Accelerated Computer Science Fundamentals Specialization by University of Illinois at Urbana-Champaign on Coursera. It teaches the C++ programming language, which is a high-performance language often used in industries like self-driving cars, robotics, web browsers, media platforms, servers, and video games. It’s not recommended for those who have never programmed before. There are three courses in the Specialization: Object-Oriented Data Structures in C++, Ordered Data Structures, and Unordered Data Structures. None of them have ratings on Class Central.

Individual courses from colleges and universities

All of the courses in this section are free to audit and self-paced. Most have a paid certificate available.

Computer Science: Programming with a Purpose and Computer Science: Algorithms, Theory, and Machines by Princeton University on Coursera. They’re a relatively new pair of courses from an Ivy League university. They use the Java programming language to “teach basic skills for computational problem solving that are applicable in many modern computing environments.” The first course is estimated at 2 to 5 hours a week for 10 weeks, and the second course at 10 to 20 hours a week for 10 weeks. They have no ratings on Class Central.

Computer Science 101 by Stanford University on edX. Taught by Nick Parlante, who has a knack for breaking down complicated topics so beginners can understand. Relatively easy. Estimated 4-6 hours for 6 weeks. It has an average rating of 4/5 with 17 ratings on Class Central.

CS For All: Introduction to Computer Science and Python Programming by Harvey Mudd College on edX. It covers both “low- and high-level concepts, from how the circuits inside a computer represent data to how to design algorithms, as well as how all of this information affects the technology we use today.” Its workload is estimated at 5 to 7 hours a week for 14 weeks. It has an average rating of 5/5 with 2 ratings on Class Central.

Problem Solving, Python Programming, and Video Games by University of Alberta on Coursera. One reviewer noted that the course is successful “getting the learner to solve problems and read the language documentation on their own.” Its workload is estimated at 6 to 10 hours a week for 12 weeks. It has an average rating of 4.5/5 with 2 ratings on Class Central.

CS50’s AP® Computer Science Principles by Harvard University on edX. This course satisfies the College Board’s new AP CS Principles curriculum framework. Its workload is estimated at 5 to 6 hours a week for 36 weeks. It has an average rating of 5/5 with 1 rating on Class Central.

Computing: Art, Magic, Science by ETH Zurich on edX. Students learn the Eiffel object-oriented programming language and notation. The estimated workload is 5 to 10 hours a week for 4 weeks. It has an average rating of 4/5 with 1 rating on Class Central.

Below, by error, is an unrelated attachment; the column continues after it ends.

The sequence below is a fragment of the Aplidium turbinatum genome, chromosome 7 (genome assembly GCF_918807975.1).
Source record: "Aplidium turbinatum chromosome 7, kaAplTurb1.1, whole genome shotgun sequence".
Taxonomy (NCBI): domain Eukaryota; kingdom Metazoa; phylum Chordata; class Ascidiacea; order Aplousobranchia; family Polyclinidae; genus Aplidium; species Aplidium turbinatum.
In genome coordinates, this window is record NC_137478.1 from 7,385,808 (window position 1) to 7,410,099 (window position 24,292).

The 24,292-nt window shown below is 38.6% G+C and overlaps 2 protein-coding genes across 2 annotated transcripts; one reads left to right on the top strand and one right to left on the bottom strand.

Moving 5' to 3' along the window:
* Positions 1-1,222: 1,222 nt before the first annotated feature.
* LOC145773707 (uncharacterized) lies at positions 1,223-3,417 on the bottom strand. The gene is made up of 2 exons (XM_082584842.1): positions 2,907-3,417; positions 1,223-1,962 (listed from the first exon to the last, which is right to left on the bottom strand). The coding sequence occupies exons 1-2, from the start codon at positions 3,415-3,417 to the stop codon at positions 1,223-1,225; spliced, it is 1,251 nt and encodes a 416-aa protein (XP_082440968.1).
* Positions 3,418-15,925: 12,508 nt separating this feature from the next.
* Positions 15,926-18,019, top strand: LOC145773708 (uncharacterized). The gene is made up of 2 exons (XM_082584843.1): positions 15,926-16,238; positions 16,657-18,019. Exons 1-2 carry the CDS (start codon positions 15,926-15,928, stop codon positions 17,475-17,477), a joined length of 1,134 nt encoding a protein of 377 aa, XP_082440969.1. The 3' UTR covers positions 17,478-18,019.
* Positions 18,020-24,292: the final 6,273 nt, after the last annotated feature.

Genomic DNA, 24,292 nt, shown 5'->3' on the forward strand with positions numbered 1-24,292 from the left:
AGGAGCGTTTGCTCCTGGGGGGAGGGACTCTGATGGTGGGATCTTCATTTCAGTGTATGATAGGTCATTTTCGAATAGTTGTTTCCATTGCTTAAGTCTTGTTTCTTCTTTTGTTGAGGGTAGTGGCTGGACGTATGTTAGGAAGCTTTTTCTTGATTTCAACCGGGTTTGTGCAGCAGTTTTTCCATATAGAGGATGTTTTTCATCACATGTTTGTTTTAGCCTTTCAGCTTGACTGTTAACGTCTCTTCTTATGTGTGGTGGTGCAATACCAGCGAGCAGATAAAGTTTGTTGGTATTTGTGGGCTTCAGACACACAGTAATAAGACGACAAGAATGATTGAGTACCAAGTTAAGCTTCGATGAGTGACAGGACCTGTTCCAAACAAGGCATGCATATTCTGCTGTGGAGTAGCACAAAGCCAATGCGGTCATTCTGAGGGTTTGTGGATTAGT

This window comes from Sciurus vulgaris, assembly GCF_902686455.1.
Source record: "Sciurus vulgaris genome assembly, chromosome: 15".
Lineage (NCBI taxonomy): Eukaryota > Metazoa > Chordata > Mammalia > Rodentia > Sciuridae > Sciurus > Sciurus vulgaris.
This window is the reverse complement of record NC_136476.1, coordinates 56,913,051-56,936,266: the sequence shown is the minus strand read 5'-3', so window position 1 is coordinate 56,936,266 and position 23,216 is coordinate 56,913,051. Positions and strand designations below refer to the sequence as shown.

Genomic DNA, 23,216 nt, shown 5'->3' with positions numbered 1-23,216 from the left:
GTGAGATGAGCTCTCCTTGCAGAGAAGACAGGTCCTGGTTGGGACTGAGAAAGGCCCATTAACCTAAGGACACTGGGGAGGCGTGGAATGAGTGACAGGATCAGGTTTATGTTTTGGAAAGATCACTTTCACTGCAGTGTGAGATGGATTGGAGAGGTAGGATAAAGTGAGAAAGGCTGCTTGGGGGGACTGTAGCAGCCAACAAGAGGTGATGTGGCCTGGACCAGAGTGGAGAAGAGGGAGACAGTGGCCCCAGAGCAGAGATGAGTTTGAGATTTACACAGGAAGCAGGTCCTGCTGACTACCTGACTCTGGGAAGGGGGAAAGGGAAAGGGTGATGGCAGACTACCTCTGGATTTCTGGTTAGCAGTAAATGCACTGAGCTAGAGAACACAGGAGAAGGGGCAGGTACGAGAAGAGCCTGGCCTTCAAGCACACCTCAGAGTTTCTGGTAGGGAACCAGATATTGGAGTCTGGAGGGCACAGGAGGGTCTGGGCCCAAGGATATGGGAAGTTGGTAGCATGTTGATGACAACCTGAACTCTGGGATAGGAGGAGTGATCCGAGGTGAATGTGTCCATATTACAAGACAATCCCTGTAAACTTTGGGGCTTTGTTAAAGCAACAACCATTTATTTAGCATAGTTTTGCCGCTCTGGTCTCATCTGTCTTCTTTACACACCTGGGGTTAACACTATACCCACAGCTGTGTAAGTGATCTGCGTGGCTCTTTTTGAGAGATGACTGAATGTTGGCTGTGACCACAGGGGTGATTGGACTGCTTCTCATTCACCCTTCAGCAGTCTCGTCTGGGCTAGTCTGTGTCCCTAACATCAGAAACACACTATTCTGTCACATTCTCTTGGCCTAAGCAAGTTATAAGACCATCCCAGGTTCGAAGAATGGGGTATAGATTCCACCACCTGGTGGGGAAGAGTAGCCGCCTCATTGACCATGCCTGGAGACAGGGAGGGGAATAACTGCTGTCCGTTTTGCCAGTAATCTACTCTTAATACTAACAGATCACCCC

MyCS: Computer Science for Beginners by Harvey Mudd College on edX. “The course is intended especially for middle school students and their teachers, but is good for learners of all ages.” It’s six weeks long. It has an average rating of 3/5 with 1 rating on Class Central.

How Computers Work: Demystifying Computation by Raspberry Pi Foundation on FutureLearn. “This course would suit teachers of KS3 and GCSE Computer Science – plus educators from other countries that teach at an equivalent level.” The estimated workload is 2 hours a week for 4 weeks. It has an average rating of 2/5 with 1 rating on Class Central.

Introduction to Computer Science and Programming by Tokyo Institute of Technology on edX. The video lectures in this course are delivered in Japanese accompanied by Japanese transcripts. Its estimated workload is 2 to 3 hours a week for 4 weeks. It has no ratings on Class Central.

AP Computer Science A by Purdue University on edX, which is a series of four individual courses: AP Computer Science A: Java Programming, AP Computer Science A: Java Programming Classes and Objects, AP Computer Science A: Java Programming Loops and Data Structures, and AP Computer Science A: Java Programming Polymorphism and Advanced Data Structures. It covers topics relevant to the AP Computer Science A course and exam. Its estimated workload is 5 to 14 hours a week for 24 weeks. None of the courses have ratings on Class Central.

Udemy courses

Course quality varies greatly on Udemy. All courses included in this section have an average rating above 4/5. They all also have a cost that varies depending on Udemy discounts, which are frequent. 

Computer Science 101: Master the Theory Behind Programming by Kurt Anderson on Udemy. This is a short, theory-focused intro with no coding that can be completed in a week. Like our third pick (CS50’s Computer Science for Business Professionals or CS50 for Lawyers), this individual course is a great option for those who don’t need to code but want to know the fundamentals of computer science. This course nearly made our top picks. It includes 8.5 hours of video and 20 articles. It has an average rating of 4.5/5 with 1805 ratings on Udemy.